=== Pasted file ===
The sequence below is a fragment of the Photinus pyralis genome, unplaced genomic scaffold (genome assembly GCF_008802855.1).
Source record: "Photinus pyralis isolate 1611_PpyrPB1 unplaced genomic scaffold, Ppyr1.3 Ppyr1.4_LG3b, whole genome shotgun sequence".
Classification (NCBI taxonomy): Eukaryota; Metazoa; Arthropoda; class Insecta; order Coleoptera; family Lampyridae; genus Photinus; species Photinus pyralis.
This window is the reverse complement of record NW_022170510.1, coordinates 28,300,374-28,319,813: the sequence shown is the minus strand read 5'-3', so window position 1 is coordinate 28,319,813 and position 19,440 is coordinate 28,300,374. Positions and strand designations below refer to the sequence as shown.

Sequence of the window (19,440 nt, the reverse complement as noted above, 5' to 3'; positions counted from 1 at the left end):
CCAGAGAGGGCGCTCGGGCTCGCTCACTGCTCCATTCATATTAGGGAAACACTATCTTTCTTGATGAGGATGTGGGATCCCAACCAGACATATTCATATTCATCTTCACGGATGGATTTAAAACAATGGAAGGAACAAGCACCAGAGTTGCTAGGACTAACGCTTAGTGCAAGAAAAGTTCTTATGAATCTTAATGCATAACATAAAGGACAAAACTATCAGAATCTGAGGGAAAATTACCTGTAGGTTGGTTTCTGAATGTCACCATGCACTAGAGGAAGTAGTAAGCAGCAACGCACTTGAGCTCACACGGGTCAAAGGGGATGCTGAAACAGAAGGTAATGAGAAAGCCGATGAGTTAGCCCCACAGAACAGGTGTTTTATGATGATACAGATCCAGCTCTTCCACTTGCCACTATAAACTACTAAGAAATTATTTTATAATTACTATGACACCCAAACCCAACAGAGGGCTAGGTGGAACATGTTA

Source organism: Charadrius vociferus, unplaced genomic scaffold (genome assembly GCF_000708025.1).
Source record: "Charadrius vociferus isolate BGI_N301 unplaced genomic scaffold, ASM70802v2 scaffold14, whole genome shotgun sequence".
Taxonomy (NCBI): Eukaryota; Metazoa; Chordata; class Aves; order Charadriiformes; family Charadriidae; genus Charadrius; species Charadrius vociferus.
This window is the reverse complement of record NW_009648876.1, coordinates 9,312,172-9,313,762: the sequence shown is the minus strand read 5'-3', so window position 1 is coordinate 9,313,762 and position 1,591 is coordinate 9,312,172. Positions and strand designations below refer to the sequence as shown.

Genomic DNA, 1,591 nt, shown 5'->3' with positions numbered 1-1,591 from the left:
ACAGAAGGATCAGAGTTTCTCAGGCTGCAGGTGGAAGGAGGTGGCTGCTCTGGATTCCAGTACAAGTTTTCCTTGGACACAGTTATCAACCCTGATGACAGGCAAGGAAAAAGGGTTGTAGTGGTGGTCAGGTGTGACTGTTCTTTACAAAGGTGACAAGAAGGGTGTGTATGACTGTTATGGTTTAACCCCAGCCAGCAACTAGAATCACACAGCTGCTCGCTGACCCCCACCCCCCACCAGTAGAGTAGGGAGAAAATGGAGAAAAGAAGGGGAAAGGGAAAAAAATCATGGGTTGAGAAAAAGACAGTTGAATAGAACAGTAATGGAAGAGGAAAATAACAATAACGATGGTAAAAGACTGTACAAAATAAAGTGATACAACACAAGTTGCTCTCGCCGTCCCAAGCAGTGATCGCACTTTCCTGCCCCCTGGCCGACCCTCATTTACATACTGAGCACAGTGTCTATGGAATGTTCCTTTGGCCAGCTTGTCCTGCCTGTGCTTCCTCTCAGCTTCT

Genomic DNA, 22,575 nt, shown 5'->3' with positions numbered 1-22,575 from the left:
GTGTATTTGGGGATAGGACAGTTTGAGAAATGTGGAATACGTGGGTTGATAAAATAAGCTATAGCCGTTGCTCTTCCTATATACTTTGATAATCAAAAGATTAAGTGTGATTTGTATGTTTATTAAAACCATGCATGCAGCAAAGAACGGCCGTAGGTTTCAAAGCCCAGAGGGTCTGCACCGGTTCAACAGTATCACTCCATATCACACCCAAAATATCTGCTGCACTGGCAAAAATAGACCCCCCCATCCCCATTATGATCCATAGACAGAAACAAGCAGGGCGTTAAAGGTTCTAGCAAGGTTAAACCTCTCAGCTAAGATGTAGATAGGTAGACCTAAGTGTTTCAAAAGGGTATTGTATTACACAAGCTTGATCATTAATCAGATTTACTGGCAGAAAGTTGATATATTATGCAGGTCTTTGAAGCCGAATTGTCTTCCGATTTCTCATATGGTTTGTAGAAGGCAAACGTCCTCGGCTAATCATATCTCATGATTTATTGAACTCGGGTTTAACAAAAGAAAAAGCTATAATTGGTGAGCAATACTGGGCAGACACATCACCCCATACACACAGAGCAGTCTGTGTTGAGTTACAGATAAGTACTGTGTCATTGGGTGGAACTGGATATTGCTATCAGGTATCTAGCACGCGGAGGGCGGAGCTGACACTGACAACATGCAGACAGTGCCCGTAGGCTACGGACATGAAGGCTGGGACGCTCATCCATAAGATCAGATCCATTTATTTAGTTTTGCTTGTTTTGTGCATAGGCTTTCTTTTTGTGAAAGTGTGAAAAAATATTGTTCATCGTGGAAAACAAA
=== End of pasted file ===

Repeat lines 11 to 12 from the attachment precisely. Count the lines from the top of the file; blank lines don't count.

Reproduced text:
Genomic DNA, 1,591 nt, shown 5'->3' with positions numbered 1-1,591 from the left:
ACAGAAGGATCAGAGTTTCTCAGGCTGCAGGTGGAAGGAGGTGGCTGCTCTGGATTCCAGTACAAGTTTTCCTTGGACACAGTTATCAACCCTGATGACAGGCAAGGAAAAAGGGTTGTAGTGGTGGTCAGGTGTGACTGTTCTTTACAAAGGTGACAAGAAGGGTGTGTATGACTGTTATGGTTTAACCCCAGCCAGCAACTAGAATCACACAGCTGCTCGCTGACCCCCACCCCCCACCAGTAGAGTAGGGAGAAAATGGAGAAAAGAAGGGGAAAGGGAAAAAAATCATGGGTTGAGAAAAAGACAGTTGAATAGAACAGTAATGGAAGAGGAAAATAACAATAACGATGGTAAAAGACTGTACAAAATAAAGTGATACAACACAAGTTGCTCTCGCCGTCCCAAGCAGTGATCGCACTTTCCTGCCCCCTGGCCGACCCTCATTTACATACTGAGCACAGTGTCTATGGAATGTTCCTTTGGCCAGCTTGTCCTGCCTGTGCTTCCTCTCAGCTTCT